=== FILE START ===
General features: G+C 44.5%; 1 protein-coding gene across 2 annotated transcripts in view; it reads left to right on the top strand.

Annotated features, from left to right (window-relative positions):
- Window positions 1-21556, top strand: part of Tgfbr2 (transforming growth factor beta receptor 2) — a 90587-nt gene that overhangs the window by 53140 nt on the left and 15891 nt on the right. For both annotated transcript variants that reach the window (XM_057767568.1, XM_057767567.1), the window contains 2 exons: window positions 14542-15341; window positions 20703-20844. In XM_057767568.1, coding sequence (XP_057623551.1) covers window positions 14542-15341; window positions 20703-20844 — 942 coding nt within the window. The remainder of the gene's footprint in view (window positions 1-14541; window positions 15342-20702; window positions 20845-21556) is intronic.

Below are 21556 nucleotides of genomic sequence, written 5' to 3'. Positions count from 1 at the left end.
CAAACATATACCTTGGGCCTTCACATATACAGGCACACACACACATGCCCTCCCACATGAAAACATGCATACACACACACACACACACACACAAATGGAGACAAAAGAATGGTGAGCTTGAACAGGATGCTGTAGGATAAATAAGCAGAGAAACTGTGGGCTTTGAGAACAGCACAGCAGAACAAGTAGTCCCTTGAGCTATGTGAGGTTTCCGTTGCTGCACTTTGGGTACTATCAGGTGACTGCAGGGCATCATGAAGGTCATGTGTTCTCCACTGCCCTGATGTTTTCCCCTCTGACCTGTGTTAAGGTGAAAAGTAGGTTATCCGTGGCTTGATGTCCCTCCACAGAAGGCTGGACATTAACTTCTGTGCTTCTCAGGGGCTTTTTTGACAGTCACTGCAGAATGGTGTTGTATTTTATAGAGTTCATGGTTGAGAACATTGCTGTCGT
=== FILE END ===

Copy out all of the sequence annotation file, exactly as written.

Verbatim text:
General features: G+C 44.5%; 1 protein-coding gene across 2 annotated transcripts in view; it reads left to right on the top strand.

Annotated features, from left to right (window-relative positions):
- Window positions 1-21556, top strand: part of Tgfbr2 (transforming growth factor beta receptor 2) — a 90587-nt gene that overhangs the window by 53140 nt on the left and 15891 nt on the right. For both annotated transcript variants that reach the window (XM_057767568.1, XM_057767567.1), the window contains 2 exons: window positions 14542-15341; window positions 20703-20844. In XM_057767568.1, coding sequence (XP_057623551.1) covers window positions 14542-15341; window positions 20703-20844 — 942 coding nt within the window. The remainder of the gene's footprint in view (window positions 1-14541; window positions 15342-20702; window positions 20845-21556) is intronic.

Below are 21556 nucleotides of genomic sequence, written 5' to 3'. Positions count from 1 at the left end.
CAAACATATACCTTGGGCCTTCACATATACAGGCACACACACACATGCCCTCCCACATGAAAACATGCATACACACACACACACACACACACAAATGGAGACAAAAGAATGGTGAGCTTGAACAGGATGCTGTAGGATAAATAAGCAGAGAAACTGTGGGCTTTGAGAACAGCACAGCAGAACAAGTAGTCCCTTGAGCTATGTGAGGTTTCCGTTGCTGCACTTTGGGTACTATCAGGTGACTGCAGGGCATCATGAAGGTCATGTGTTCTCCACTGCCCTGATGTTTTCCCCTCTGACCTGTGTTAAGGTGAAAAGTAGGTTATCCGTGGCTTGATGTCCCTCCACAGAAGGCTGGACATTAACTTCTGTGCTTCTCAGGGGCTTTTTTGACAGTCACTGCAGAATGGTGTTGTATTTTATAGAGTTCATGGTTGAGAACATTGCTGTCGT